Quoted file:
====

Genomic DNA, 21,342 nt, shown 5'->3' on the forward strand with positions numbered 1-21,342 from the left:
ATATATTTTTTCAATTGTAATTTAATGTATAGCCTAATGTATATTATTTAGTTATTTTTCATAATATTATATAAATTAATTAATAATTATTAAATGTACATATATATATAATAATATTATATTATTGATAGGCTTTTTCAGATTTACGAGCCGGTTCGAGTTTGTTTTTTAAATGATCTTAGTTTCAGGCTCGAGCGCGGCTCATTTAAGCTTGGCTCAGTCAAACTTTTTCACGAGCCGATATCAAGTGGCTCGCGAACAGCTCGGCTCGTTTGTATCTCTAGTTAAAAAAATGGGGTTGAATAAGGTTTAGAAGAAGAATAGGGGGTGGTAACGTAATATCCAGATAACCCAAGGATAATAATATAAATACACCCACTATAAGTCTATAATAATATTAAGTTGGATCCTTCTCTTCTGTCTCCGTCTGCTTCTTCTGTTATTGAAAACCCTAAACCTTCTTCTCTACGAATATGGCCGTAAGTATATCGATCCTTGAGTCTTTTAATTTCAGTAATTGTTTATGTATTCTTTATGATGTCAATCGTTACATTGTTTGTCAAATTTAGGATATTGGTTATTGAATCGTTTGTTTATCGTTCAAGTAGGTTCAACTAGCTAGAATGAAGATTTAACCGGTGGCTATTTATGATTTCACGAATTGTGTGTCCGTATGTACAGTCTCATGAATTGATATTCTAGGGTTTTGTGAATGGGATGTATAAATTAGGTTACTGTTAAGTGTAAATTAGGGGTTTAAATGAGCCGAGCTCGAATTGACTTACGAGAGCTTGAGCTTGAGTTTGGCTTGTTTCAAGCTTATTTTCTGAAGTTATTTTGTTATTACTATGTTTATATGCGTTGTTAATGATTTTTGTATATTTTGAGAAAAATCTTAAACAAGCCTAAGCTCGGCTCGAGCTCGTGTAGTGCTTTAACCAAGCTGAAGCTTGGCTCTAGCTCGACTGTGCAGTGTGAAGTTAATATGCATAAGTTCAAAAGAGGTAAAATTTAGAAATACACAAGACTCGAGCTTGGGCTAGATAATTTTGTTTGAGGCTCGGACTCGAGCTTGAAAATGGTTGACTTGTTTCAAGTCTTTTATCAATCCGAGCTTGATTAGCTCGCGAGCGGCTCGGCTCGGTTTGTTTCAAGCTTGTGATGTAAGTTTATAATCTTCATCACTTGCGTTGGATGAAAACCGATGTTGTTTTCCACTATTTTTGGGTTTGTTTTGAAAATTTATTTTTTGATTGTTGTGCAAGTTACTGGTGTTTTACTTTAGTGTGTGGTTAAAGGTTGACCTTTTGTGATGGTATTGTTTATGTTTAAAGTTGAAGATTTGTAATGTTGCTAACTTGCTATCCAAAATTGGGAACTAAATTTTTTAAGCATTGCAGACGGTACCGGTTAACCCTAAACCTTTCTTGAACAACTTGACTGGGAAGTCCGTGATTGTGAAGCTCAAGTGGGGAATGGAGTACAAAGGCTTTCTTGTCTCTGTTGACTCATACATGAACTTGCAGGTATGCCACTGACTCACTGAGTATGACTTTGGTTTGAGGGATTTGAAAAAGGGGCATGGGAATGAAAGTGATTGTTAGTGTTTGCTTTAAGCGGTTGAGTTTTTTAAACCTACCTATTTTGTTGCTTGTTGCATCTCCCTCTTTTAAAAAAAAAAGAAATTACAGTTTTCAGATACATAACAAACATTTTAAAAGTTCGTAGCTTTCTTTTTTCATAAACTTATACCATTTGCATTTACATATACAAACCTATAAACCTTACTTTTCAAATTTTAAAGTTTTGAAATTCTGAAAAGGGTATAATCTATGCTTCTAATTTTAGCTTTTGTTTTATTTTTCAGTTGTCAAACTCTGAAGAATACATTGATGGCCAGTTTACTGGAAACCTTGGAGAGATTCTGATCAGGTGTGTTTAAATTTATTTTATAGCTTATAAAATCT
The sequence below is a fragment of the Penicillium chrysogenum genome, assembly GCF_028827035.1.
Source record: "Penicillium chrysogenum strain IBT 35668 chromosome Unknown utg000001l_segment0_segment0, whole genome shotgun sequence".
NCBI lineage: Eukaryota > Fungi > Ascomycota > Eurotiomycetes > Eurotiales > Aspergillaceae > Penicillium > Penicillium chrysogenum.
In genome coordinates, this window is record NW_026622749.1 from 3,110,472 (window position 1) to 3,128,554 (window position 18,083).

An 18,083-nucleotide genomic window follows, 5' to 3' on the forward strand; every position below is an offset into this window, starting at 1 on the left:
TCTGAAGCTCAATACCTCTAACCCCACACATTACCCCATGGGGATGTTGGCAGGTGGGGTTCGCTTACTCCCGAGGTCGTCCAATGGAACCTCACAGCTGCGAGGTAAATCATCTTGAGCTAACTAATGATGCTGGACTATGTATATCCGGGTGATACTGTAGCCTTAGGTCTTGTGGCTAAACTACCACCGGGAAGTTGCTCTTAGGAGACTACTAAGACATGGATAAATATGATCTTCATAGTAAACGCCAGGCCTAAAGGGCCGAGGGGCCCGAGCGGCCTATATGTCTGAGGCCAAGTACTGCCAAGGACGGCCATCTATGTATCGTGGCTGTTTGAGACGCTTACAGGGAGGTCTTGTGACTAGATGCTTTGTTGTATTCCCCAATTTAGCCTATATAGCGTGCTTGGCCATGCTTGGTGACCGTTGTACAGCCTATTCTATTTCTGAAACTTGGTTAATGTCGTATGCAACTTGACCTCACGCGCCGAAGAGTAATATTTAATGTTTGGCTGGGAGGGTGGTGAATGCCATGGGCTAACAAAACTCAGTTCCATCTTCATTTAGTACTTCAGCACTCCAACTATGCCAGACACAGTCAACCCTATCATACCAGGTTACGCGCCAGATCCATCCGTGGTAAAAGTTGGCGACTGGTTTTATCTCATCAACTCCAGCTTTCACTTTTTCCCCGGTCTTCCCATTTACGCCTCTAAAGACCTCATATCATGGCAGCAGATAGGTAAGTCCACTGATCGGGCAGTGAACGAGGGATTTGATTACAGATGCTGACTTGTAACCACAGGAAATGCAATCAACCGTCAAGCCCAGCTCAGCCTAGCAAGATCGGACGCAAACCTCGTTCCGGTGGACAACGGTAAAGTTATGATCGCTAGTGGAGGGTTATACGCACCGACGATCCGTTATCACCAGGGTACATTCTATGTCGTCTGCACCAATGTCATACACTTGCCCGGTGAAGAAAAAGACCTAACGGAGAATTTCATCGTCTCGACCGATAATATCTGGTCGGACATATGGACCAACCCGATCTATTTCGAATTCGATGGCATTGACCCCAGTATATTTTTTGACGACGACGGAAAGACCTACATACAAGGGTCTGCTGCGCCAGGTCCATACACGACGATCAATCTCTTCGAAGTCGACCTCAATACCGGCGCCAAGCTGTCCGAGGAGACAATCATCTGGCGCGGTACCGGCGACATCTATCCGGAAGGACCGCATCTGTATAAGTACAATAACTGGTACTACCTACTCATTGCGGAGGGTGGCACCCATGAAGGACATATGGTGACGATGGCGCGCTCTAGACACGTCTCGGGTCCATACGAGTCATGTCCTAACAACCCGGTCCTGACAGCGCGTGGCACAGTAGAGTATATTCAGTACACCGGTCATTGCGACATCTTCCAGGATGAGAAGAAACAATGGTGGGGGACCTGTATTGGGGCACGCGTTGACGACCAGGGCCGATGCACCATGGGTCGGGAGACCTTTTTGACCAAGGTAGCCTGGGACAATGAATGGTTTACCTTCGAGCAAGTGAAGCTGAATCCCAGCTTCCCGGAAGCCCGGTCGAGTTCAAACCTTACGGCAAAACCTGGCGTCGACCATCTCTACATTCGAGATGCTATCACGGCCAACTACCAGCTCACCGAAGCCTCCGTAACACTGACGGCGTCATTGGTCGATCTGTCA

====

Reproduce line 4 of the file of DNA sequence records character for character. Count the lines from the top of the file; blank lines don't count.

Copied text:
Source record: "Penicillium chrysogenum strain IBT 35668 chromosome Unknown utg000001l_segment0_segment0, whole genome shotgun sequence".